“At home, we know there is lots of snow for cattle to eat, hoping it doesn’t melt or crust up too badly and make it difficult for the cows to get there needs for water,” David Zirnhelt writes in this week’s column. (Photo submitted)

“At home, we know there is lots of snow for cattle to eat, hoping it doesn’t melt or crust up too badly and make it difficult for the cows to get there needs for water,” David Zirnhelt writes in this week’s column. (Photo submitted)

Ranch musings: winter pasture thoughts

Regular columnist David Zirnhelt on feeding cattle in the snowy months

David Zirnhelt

Observer Contributor

I have been thinking about some specific things as we go into winter on the ranch. Many of us are short of hay, so we are looking, or have looked at, our options and have priced them out.

Over the years, there have been some “protein lick tubs” developed, and the Co-op in Quesnel carries the product.

These tubs feed the bugs (bacteria) in the rumen of the livestock, which in turn digest the tougher part of the “roughage” we have on hand — hay or standing pasture.

Simply put, we need to know there is a balance of carbohydrates for energy (body function and keeping warm) and protein, which is necessary for growth and important functions like nurturing the fetus in the mother cow.

Short of testing the pasture and hay, one can get general guidance about what is in the feeds you provide to the animals.

For instance, our local knowledge about grazing cattle on natural meadows says that early in pregnancy, they should do well, at least into January. Unless highly fertilized, all the macro-nutrients and micro-nutrients should be there.

One might send in some samples and get the analysis, so you know about your specific pastures.

Now we have the supplements to place out in those fields.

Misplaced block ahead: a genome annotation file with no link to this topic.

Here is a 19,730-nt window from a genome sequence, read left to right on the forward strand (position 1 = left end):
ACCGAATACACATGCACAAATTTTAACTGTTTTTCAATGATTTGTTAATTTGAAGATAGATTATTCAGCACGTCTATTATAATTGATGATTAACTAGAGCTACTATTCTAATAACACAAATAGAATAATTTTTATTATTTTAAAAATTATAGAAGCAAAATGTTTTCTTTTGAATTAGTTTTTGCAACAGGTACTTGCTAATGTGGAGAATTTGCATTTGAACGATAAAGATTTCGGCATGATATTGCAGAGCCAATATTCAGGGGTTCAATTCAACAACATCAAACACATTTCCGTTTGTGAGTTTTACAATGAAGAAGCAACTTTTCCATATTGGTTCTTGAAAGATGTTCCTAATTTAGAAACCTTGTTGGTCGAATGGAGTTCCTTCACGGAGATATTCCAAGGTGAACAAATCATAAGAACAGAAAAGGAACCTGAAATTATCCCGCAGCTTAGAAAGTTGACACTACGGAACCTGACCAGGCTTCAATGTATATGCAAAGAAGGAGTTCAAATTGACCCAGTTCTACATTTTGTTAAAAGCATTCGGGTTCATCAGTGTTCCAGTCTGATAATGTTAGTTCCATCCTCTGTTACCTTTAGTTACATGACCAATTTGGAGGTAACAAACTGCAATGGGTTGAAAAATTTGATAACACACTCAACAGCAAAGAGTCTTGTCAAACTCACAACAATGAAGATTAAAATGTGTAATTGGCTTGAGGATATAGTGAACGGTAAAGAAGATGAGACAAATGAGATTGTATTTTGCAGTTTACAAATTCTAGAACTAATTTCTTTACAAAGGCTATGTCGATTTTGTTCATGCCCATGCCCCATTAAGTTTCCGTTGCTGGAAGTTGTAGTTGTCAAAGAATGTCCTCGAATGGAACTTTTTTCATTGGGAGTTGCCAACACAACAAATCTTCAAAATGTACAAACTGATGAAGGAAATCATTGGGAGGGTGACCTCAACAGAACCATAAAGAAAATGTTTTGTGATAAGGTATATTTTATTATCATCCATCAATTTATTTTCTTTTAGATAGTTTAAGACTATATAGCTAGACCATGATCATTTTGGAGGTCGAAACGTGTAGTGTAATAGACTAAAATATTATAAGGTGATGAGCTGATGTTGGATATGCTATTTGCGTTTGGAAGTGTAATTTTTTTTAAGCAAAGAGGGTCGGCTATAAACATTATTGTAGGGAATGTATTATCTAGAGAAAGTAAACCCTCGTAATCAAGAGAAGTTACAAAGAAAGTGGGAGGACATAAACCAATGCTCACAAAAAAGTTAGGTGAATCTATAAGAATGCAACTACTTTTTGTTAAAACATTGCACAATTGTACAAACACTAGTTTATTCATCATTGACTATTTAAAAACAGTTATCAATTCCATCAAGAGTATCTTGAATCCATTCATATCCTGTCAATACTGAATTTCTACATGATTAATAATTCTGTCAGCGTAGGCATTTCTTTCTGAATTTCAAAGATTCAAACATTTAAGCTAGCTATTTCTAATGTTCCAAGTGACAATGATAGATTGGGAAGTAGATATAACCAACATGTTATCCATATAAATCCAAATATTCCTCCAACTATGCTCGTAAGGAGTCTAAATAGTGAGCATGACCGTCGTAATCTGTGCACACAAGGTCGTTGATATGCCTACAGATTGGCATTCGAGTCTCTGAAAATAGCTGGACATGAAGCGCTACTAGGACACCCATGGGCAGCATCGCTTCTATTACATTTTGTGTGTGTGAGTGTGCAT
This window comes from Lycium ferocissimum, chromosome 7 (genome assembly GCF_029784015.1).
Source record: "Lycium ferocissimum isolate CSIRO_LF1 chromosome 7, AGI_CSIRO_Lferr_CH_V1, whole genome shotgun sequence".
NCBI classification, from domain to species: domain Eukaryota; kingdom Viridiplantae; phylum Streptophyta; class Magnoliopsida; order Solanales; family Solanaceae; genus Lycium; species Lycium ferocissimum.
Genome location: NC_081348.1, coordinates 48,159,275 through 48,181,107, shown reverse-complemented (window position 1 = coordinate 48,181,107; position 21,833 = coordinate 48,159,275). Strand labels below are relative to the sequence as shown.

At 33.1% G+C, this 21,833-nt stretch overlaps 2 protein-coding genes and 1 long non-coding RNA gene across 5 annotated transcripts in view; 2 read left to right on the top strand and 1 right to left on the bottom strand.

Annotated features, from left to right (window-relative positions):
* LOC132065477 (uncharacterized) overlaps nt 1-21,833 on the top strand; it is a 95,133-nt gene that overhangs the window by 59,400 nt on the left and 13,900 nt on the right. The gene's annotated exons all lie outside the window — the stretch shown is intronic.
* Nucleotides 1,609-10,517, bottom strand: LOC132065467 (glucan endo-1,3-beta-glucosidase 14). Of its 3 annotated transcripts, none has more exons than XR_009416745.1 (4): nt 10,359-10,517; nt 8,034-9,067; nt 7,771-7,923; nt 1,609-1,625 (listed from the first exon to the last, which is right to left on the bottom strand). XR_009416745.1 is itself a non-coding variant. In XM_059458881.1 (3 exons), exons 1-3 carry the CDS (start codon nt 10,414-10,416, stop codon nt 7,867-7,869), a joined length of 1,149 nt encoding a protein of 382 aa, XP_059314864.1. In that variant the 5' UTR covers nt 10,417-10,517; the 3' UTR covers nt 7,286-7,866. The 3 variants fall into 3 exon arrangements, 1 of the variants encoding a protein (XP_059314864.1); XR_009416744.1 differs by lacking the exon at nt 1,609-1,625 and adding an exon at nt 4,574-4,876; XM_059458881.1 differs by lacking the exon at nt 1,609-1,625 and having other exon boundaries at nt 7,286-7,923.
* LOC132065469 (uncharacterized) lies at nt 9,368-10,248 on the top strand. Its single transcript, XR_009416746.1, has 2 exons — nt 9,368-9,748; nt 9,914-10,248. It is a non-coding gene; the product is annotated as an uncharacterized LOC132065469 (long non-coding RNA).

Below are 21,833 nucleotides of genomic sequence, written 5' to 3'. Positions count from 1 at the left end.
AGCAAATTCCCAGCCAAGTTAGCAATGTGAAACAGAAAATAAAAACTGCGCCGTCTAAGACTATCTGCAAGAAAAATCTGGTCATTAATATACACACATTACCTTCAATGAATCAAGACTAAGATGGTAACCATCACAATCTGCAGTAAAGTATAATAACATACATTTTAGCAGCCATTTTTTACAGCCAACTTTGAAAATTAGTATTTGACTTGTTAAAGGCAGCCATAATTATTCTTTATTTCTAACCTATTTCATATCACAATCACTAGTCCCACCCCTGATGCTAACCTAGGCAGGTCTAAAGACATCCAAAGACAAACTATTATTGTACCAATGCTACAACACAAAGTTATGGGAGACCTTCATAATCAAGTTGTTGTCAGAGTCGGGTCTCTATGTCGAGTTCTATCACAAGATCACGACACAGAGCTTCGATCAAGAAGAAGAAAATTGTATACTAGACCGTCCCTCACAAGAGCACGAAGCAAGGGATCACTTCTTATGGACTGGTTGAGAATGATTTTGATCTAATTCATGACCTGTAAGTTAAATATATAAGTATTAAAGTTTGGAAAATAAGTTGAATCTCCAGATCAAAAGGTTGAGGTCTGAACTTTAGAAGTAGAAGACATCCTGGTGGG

Several years ago, when we started to extend our grazing season and calve later, we grazed cattle in mature Reed’s Canary and wild sedges in the wetter areas, which we couldn’t access earlier in the fall because it was too wet. This is mostly willow bottom riparian ground.

Advisors in the Ministry of Agriculture said that if the cows can eat willow, there should be enough protein to digest the “rank” Reed’s grass, which grows to seven feet tall, held up by the willows. In other words, it is accessible to the cows.

Research that I have read says that if the cow can get a good mouthful of the feed without burying their eyes, then they can follow the grass under the snow. We have successfully grazed these voluminous pastures well past Christmas.

Cows that are suited to and/or habituated to this kind of feed can do well. We routinely use the protein supplement, which is much cheaper than providing a full hay or silage diet.

If you are thinking of reducing your herd, you may wish to replace them with genetics that can adapt to the extended grazing strategy approach. After all, about 65 per cent of the cost of keeping a cow is feed costs. A dollar saved is a dollar earned.

David Zirnhelt is a rancher and member of the Cariboo Cattlemen’s Association. He is also chair of the Advisory Committee for the Applied Sustainable Ranching Program at Thompson Rivers University Williams Lake.

READ MORE: Ranch Musings: Young people and the business of ranching



editor@quesnelobserver.com

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